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Cash boost to help keep the vulnerable safe from suicide risk

In Despair?: Those needing help may get assistance before reaching a crisis point.
In Despair?: Those needing help may get assistance before reaching a crisis point.
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More than £1.5m could be spent on increased suicide prevention work in the South Yorkshire region over the next three years to help meet a Government target of reducing such deaths by ten per cent by 2021.

More than £1.5m could be spent on increased suicide prevention work in the South Yorkshire region over the next three years to help meet a Government target of reducing such deaths by ten per cent by 2021.

A grant of £555,000 has now been secured for the next 12 months but it is hoped that figure will be repeated for the two following years, giving public health officials the flexibility to mount both regional campaigns and to also focus on localised work where specific issues are highlighted.

The annual suicide rate nationally is currently 9.9 for every 100,000 and although Sheffield’s performance is better than average, with a figure of nine, elsewhere in South Yorkshire the situation is worse, with Rotherham recording 13.9, with 10.8 in Barnsley and 10.1 in Doncaster.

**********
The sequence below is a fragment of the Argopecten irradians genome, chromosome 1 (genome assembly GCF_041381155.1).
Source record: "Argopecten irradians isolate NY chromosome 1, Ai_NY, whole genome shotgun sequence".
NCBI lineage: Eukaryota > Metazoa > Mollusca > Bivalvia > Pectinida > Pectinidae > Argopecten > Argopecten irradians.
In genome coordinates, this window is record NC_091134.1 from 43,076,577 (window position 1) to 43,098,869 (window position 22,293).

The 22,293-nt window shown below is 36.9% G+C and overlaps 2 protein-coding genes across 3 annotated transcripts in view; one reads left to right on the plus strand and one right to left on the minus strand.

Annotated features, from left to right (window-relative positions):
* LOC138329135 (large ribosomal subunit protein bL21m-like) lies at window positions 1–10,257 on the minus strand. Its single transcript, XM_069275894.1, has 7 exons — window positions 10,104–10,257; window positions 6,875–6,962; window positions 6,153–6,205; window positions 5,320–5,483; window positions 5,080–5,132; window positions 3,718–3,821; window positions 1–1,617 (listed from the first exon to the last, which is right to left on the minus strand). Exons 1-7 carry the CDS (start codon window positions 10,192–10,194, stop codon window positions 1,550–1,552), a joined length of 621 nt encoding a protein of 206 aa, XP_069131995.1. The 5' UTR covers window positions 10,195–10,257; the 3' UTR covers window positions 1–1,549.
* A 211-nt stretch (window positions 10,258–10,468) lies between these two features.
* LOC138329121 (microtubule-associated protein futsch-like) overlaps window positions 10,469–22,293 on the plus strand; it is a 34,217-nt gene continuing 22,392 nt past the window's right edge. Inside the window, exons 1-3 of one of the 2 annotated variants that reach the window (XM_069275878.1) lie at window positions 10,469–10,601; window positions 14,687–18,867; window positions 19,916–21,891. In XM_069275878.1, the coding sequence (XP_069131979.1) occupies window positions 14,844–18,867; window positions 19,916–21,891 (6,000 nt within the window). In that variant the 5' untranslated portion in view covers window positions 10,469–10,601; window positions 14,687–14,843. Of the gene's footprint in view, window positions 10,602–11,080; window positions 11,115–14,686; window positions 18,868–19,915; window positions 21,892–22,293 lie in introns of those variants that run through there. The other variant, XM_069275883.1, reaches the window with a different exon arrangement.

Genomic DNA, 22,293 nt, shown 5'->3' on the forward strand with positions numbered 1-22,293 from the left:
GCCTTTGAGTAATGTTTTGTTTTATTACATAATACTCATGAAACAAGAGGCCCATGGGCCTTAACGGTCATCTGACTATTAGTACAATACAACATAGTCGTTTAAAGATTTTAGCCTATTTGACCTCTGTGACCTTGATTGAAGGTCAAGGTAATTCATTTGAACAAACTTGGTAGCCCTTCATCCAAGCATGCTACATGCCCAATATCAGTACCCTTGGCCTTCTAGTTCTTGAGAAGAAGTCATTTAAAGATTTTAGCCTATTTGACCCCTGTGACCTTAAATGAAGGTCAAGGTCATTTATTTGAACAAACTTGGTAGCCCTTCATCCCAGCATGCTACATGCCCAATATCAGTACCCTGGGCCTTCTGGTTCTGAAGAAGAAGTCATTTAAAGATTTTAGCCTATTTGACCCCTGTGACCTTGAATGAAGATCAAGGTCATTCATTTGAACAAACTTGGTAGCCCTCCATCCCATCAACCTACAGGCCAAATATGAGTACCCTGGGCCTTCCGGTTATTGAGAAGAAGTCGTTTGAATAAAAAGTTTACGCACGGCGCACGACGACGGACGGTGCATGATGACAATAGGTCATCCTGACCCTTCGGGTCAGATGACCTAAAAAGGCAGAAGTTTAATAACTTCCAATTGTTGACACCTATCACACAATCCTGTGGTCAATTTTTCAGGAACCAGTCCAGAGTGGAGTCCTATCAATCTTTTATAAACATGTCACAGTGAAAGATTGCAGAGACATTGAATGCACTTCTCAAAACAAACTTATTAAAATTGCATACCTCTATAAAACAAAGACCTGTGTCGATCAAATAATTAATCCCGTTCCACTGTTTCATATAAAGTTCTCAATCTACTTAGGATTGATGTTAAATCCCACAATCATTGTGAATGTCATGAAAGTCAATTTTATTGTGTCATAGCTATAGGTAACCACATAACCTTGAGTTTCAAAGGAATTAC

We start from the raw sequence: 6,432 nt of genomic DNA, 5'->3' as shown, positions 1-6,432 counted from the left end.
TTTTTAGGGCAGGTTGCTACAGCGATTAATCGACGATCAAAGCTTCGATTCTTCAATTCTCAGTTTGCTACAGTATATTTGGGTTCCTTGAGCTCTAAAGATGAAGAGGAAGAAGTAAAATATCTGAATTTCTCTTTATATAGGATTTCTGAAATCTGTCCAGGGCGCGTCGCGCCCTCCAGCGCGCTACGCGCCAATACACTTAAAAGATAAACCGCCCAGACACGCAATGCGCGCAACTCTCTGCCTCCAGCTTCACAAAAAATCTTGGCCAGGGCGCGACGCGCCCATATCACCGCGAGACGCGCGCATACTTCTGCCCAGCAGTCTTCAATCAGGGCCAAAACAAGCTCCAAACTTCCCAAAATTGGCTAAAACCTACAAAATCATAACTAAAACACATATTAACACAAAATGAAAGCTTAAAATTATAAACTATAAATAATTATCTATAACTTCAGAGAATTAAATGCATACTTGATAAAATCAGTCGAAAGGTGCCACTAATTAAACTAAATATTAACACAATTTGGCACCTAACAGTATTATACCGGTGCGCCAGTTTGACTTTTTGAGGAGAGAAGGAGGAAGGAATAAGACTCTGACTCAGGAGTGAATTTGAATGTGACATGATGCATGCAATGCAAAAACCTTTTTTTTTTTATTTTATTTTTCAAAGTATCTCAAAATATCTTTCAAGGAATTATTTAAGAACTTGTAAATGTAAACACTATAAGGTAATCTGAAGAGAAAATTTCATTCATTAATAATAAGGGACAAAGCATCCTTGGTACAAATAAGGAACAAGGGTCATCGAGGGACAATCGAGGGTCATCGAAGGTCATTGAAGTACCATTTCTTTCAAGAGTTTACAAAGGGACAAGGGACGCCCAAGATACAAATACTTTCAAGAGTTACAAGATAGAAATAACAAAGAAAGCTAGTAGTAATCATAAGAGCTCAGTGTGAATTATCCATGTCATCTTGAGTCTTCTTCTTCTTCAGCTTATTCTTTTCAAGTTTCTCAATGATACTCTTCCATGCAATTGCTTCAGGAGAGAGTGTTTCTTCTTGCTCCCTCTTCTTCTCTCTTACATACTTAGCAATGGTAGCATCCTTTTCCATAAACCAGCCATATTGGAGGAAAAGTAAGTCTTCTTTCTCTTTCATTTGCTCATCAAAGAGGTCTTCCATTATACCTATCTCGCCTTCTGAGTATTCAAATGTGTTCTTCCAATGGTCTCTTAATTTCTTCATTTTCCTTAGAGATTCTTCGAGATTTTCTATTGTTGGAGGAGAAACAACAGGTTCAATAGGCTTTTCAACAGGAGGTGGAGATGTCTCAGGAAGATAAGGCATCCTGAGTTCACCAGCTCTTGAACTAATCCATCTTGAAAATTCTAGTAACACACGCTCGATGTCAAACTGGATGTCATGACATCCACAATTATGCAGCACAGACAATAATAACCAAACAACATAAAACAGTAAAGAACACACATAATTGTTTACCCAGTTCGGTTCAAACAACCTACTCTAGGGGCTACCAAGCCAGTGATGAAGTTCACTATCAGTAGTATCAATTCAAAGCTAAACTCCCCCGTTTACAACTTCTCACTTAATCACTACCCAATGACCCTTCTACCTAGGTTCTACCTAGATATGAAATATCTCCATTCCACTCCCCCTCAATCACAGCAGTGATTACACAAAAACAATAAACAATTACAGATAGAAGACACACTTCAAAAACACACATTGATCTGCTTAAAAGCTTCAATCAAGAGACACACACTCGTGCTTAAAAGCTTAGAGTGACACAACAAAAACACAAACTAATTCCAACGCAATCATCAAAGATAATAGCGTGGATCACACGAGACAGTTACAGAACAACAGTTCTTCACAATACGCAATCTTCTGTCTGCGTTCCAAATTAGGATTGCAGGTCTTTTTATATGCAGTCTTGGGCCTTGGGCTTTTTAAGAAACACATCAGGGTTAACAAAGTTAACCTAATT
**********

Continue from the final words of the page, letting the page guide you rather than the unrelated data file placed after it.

Barnsley Council health and wellbeing officer Phil Ainsworth said the money would allow increased prevention work in the South Yorkshire and Bassetlaw area, with public health departments expected to work with other public sector partners to bring about positive changes through their work on a body called the Suicide Prevention Board.

The money has been awarded by NHS England and will be used to bolster work under what is called a Sustainable Transformation Plan.

Mr Ainsworth said: “It is a significant investment.”

“There will be focused work on ‘at risk’ groups, like middle aged men and those with a history of self-harming.”

However, it was also expected there would more broad-reaching projects and although planning work still needs to be done to confirm exactly how they will be rolled out, one potential way forwards would be to try to involve organisations like high profile sports clubs, which have a natural audience.

“The board has the funding, there are still talks about how it will come to fruition,” he said.

“Part will be dependent on the needs of each area. There will be some flexibility to spend differently in each area, as they have different needs for different groups,” he said.

Organisations involved in the work will by local authority public health staff, the NHS, police and voluntary sector groups.